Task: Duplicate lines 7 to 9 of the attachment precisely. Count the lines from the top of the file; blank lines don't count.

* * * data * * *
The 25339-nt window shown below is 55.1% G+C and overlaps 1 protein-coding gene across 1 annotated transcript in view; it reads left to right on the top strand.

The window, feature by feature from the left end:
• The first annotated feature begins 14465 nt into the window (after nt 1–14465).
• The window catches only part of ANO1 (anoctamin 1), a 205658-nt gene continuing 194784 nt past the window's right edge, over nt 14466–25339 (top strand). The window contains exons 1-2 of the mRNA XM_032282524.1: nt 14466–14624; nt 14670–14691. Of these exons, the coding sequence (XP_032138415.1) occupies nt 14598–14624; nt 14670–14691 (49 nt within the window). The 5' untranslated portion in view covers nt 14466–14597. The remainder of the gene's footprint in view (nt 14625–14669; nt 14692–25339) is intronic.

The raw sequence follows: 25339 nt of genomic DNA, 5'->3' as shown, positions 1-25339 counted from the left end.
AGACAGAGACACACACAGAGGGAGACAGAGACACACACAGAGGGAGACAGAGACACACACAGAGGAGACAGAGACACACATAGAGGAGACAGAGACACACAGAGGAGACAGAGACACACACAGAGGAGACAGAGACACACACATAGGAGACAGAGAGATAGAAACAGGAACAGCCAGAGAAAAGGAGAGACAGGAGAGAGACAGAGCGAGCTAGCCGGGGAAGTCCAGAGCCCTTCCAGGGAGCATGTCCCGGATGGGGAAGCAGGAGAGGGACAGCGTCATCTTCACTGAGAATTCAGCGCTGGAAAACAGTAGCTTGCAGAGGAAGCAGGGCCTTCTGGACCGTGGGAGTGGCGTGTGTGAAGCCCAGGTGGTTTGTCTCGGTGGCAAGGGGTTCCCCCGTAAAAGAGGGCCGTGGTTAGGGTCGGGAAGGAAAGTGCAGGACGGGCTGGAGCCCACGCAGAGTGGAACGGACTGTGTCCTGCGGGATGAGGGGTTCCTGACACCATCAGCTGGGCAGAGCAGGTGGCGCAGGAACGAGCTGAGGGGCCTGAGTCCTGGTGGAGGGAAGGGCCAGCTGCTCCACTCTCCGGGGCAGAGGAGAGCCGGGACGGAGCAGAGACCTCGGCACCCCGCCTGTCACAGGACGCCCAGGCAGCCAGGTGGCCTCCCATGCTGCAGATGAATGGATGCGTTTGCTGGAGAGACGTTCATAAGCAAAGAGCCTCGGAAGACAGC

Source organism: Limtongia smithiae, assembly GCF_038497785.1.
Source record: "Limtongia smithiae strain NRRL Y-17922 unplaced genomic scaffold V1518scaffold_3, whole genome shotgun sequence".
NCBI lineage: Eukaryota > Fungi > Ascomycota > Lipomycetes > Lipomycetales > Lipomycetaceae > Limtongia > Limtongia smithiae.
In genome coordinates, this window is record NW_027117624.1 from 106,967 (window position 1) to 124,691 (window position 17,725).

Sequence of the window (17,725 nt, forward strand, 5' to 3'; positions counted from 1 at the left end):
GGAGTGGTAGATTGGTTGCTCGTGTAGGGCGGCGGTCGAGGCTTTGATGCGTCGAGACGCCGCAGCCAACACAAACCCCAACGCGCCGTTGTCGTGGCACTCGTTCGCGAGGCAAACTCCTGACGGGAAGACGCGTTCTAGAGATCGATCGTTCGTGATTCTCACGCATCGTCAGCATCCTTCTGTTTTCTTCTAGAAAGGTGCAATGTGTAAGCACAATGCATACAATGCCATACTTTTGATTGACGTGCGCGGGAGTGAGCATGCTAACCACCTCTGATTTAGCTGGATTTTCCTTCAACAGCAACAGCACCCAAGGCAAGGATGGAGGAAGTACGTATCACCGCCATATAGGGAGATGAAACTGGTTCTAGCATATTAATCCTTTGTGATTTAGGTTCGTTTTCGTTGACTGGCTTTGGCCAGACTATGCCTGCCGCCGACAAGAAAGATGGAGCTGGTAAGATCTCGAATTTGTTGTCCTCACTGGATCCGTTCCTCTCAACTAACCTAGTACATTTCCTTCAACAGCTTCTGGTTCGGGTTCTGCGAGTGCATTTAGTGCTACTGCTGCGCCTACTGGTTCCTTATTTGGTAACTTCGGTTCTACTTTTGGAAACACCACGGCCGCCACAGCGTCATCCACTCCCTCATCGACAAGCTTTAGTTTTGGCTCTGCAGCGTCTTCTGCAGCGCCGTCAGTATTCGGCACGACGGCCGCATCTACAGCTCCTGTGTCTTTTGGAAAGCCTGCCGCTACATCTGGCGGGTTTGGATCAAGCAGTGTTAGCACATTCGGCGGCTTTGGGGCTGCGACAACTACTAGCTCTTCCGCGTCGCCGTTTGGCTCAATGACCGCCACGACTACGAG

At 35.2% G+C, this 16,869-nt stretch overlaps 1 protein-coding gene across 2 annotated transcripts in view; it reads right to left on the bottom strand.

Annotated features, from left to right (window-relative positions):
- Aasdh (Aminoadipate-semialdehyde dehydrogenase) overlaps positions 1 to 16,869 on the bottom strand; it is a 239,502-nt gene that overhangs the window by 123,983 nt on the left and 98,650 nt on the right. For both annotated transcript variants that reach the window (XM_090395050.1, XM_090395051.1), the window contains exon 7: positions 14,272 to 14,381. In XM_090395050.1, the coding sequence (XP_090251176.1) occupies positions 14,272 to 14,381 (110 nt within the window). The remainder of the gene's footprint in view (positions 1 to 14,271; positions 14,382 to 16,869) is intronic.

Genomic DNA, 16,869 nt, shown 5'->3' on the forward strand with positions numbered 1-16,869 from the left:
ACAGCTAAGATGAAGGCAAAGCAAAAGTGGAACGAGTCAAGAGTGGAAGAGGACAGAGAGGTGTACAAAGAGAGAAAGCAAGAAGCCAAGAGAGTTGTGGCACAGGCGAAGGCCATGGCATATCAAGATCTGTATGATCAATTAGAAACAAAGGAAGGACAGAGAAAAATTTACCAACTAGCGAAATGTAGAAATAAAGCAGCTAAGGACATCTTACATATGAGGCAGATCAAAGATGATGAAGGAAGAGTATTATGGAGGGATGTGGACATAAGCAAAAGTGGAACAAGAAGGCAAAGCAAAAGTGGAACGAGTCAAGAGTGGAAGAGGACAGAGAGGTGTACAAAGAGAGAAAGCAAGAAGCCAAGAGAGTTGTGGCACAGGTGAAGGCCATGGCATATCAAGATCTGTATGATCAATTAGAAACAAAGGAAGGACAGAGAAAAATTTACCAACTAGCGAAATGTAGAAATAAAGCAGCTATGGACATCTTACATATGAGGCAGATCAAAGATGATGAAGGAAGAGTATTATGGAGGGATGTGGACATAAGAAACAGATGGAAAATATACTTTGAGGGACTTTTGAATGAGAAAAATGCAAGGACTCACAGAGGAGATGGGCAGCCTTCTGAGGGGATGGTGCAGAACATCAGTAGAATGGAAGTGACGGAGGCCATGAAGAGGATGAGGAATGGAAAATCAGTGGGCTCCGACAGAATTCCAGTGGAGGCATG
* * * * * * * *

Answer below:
Source organism: Limtongia smithiae, assembly GCF_038497785.1.
Source record: "Limtongia smithiae strain NRRL Y-17922 unplaced genomic scaffold V1518scaffold_3, whole genome shotgun sequence".
NCBI lineage: Eukaryota > Fungi > Ascomycota > Lipomycetes > Lipomycetales > Lipomycetaceae > Limtongia > Limtongia smithiae.